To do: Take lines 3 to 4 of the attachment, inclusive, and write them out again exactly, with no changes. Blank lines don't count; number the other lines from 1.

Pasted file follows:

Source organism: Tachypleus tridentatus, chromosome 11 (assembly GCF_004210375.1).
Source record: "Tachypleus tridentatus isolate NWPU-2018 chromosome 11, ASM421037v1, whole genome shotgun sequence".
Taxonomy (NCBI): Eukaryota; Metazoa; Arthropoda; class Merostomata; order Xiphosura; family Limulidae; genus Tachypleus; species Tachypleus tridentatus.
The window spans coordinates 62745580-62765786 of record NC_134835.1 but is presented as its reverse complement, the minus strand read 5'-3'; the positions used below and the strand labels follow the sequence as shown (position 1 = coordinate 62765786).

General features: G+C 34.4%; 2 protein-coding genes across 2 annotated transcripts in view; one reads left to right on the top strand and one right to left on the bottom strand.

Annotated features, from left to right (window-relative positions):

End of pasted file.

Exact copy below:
Taxonomy (NCBI): Eukaryota; Metazoa; Arthropoda; class Merostomata; order Xiphosura; family Limulidae; genus Tachypleus; species Tachypleus tridentatus.
The window spans coordinates 62745580-62765786 of record NC_134835.1 but is presented as its reverse complement, the minus strand read 5'-3'; the positions used below and the strand labels follow the sequence as shown (position 1 = coordinate 62765786).